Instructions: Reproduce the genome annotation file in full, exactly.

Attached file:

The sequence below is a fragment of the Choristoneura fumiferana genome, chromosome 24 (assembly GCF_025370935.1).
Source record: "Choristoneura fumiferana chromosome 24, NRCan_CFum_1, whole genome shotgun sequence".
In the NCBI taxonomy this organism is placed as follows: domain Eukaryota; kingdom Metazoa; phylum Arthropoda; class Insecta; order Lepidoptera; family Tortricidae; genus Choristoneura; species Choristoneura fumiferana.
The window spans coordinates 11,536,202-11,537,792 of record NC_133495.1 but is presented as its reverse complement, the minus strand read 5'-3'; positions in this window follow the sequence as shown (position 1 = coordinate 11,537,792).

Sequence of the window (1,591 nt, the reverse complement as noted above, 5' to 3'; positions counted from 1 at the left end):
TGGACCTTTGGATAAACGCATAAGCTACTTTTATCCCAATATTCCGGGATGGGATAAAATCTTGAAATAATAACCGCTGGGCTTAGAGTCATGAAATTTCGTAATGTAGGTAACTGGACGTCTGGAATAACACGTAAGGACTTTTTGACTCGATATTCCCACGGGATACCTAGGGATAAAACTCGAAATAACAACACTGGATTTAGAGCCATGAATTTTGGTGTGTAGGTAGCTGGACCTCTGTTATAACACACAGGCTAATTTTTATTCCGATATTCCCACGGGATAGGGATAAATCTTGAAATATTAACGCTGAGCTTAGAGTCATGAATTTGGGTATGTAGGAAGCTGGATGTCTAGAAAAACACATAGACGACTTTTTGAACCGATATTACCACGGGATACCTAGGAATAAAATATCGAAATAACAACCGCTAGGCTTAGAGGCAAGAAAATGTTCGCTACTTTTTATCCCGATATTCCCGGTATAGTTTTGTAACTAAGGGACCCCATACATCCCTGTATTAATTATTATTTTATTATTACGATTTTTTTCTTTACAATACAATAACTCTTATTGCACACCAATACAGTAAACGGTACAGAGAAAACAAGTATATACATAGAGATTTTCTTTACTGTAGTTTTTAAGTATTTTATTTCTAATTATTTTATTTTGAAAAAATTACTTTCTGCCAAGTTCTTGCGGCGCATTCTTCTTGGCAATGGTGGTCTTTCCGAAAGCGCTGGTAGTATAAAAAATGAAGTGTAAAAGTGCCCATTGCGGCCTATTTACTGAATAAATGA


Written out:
The sequence below is a fragment of the Choristoneura fumiferana genome, chromosome 24 (assembly GCF_025370935.1).
Source record: "Choristoneura fumiferana chromosome 24, NRCan_CFum_1, whole genome shotgun sequence".
In the NCBI taxonomy this organism is placed as follows: domain Eukaryota; kingdom Metazoa; phylum Arthropoda; class Insecta; order Lepidoptera; family Tortricidae; genus Choristoneura; species Choristoneura fumiferana.
The window spans coordinates 11,536,202-11,537,792 of record NC_133495.1 but is presented as its reverse complement, the minus strand read 5'-3'; positions in this window follow the sequence as shown (position 1 = coordinate 11,537,792).

Sequence of the window (1,591 nt, the reverse complement as noted above, 5' to 3'; positions counted from 1 at the left end):
TGGACCTTTGGATAAACGCATAAGCTACTTTTATCCCAATATTCCGGGATGGGATAAAATCTTGAAATAATAACCGCTGGGCTTAGAGTCATGAAATTTCGTAATGTAGGTAACTGGACGTCTGGAATAACACGTAAGGACTTTTTGACTCGATATTCCCACGGGATACCTAGGGATAAAACTCGAAATAACAACACTGGATTTAGAGCCATGAATTTTGGTGTGTAGGTAGCTGGACCTCTGTTATAACACACAGGCTAATTTTTATTCCGATATTCCCACGGGATAGGGATAAATCTTGAAATATTAACGCTGAGCTTAGAGTCATGAATTTGGGTATGTAGGAAGCTGGATGTCTAGAAAAACACATAGACGACTTTTTGAACCGATATTACCACGGGATACCTAGGAATAAAATATCGAAATAACAACCGCTAGGCTTAGAGGCAAGAAAATGTTCGCTACTTTTTATCCCGATATTCCCGGTATAGTTTTGTAACTAAGGGACCCCATACATCCCTGTATTAATTATTATTTTATTATTACGATTTTTTTCTTTACAATACAATAACTCTTATTGCACACCAATACAGTAAACGGTACAGAGAAAACAAGTATATACATAGAGATTTTCTTTACTGTAGTTTTTAAGTATTTTATTTCTAATTATTTTATTTTGAAAAAATTACTTTCTGCCAAGTTCTTGCGGCGCATTCTTCTTGGCAATGGTGGTCTTTCCGAAAGCGCTGGTAGTATAAAAAATGAAGTGTAAAAGTGCCCATTGCGGCCTATTTACTGAATAAATGA